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Chapter 4 : Campylobacter and Arcobacter
Category: Applied and Industrial Microbiology; Food Microbiology
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Campylobacteraceae is composed of three main genera, Campylobacter, Sulfurospirillum, and Arcobacter, and is represented currently by 43 described or proposed species. Unlike Campylobacter spp., that are associated with warm-blooded avian and mammalian hosts, members of the Sulfurospirillum and Arcobacter genera are non-host-associated, free-living, environmental organisms. Arcobacter spp. can grow aerobically, unlike campylobacters, which are restricted to microaerobic and/or anaerobic environments. The organisms whose genomes have been or are being sequenced are (i) host-associated or free-living; (ii) nonpathogenic, human commensals, or human pathogens (oral or gastrointestinal); or (iii) food or environmental isolates. Analysis of these genomes alongside comparative genomics will provide clues pertaining to the genetic nature of pathogenicity, host association, environmental adaptation, and evolution. The chapter addresses the topics related to the Campylobacter and Arcobacter genomes. The coding sequences (CDSs) with assigned function are fairly consistent across the sequenced Campylobacteraceae genomes, with an assigned function/total CDSs average of 45%. It is possible that many Campylobacter species are composed of multiple host-associated phylogenetic clusters. Comparative genomics of the Campylobacter and Arcobacter genomes has not identified any pathogenicity islands containing toxin-encoding genes or other virulence determinants. Campylobacter and Arcobacter species provide fertile ground for comparative genomics. Therefore, comparative genomics of Campylobacter and Arcobacter should provide insights into pathogenicity, host adaptation and specificity, evolution, and environmental adaptation and survival. The degree of variation within Campylobacter and Arcobacter is an important consideration.
Condensed phylogenetic tree, based on sequence similarity of the Campylobacteraceae 16S rDNA sequences. 16S sequences representing known, characterized taxa are labeled. Species for which genomic sequencing projects have been completed or are currently in progress are underlined. Bootstrap values (> 75%) are shown.
Whole genome comparisons of C. jejuni genes and Campylobacter proteins. (A) Average amino-acid identities of the Campylobacter proteomes. Values represent average amino-acid identities between the core protein sets (N = 764 proteins) of any two given Campylobacter proteomes. (B) Common and unique genes within selected C. jejuni genomes. The Venn diagram illustrates the number of shared or unique genes within the five completed C. jejuni genomes. Cj, C. jejuni subsp jejuni; Cjd, C. jejuni subsp. doylei. Cj strains 11168, 1221, 81116, and 81-176 are members of the MLST clonal complexes, ST-21, ST-354, ST-283, and ST-42, respectively.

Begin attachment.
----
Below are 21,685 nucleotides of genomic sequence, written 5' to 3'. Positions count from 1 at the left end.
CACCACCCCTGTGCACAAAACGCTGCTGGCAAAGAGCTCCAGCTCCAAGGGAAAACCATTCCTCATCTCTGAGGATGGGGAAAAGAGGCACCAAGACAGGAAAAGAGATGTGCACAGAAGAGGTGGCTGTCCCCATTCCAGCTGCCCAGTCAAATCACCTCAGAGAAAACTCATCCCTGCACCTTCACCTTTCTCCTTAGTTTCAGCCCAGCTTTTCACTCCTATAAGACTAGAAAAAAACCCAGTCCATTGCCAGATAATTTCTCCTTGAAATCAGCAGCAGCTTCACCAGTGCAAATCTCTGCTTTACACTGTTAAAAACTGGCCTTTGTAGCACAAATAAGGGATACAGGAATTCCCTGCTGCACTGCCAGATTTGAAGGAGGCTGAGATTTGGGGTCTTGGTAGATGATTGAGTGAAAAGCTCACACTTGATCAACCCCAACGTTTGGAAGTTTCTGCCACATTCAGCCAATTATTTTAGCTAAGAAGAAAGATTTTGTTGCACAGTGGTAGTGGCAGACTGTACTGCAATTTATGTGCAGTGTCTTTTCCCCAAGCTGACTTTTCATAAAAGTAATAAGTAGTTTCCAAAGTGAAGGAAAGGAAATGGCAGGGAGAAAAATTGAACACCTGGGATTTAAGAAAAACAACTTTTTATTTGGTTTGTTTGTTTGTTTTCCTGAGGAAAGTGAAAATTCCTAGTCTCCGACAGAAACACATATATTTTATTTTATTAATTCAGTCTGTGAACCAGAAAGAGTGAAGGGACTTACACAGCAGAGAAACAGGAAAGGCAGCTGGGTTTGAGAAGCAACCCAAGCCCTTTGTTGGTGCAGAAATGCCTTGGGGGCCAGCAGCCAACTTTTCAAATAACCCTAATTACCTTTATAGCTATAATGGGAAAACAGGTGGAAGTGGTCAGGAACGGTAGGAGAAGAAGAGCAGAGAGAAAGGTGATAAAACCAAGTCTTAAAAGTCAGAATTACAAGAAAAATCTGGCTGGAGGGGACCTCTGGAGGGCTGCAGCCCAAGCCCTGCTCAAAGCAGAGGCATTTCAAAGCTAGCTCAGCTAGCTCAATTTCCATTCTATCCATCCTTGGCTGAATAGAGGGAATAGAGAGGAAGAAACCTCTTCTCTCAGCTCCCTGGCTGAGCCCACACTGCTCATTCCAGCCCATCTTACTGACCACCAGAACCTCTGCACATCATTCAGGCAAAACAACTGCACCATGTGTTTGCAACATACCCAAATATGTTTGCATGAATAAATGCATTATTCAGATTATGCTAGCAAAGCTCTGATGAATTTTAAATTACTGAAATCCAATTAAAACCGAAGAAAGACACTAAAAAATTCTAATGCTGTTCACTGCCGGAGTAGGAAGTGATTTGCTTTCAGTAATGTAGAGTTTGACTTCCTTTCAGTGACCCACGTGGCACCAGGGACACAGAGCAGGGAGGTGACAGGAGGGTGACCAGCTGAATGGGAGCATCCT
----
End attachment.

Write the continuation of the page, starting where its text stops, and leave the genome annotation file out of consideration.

Chromosomal locations of the plasticity regions and CJIEs. (A) Location of the plasticity regions of C. jejuni strain RM1221. Numbers in bold represent the RM1221 plasticity regions: regions 1 to 16 are equivalent to the strain NCTC 11168 regions from Taboada et al. ( 68 ) and regions 17 and 18 are from Parker et al. ( 51 ). (B) Location of the CJIEs of C. jejuni strain RM1221. CMLP (CJIE1): Campylobacter Mu-like phage; CJIE: Campylobacter jejuni integrated element.
Flagellar clustering in A. butzleri strain RM4018 and phylogenetic analysis of Campylobacteraceae flagellins. (A) Location of the flagellar genes of C. jejuni strain RM1221 and A. butzleri strain RM4018. The diagram is reprinted from reference 40 . A. butzleri strain RM4018 flagellar gene clusters are indicated by an asterisk (*). (B) Phylogenetic relationship of epsilonproteobacterial flagellins. The scale bar represents substitutions per site. Cjj, Campylobacter jejuni subsp. jejuni; Cjd, C. jejuni subsp. doylei; Cc, C. coli; Cu, C. upsaliensis; Cl, C. lari; Cff, C. fetus subsp. fetus; Ccur, C. curvus; Ccon, C. concisus; Ab, A. butzleri; Ac, A. cryaerophilus; As, A. skirrowii; Ah, A. halophilus; Acib, A. cibarius; Ws, W. succinogenes; Sd, S. deni-trificans; Hh, H. hepaticus; Hac, H. acinonychis; Hp, H. pylori; Nit, Nitratiruptor sp.; Ec, Escherichia coli. Campylobacter and Arcobacter FlaA sequences in normal font were obtained from GenBank; flagellin sequences in bold are from completed or draft genomes. Bootstrap values (> 75%) are shown; phylogenetic tree is rooted to E. coli K-12.
General features of the sequenced Campylobacteraceae genomes a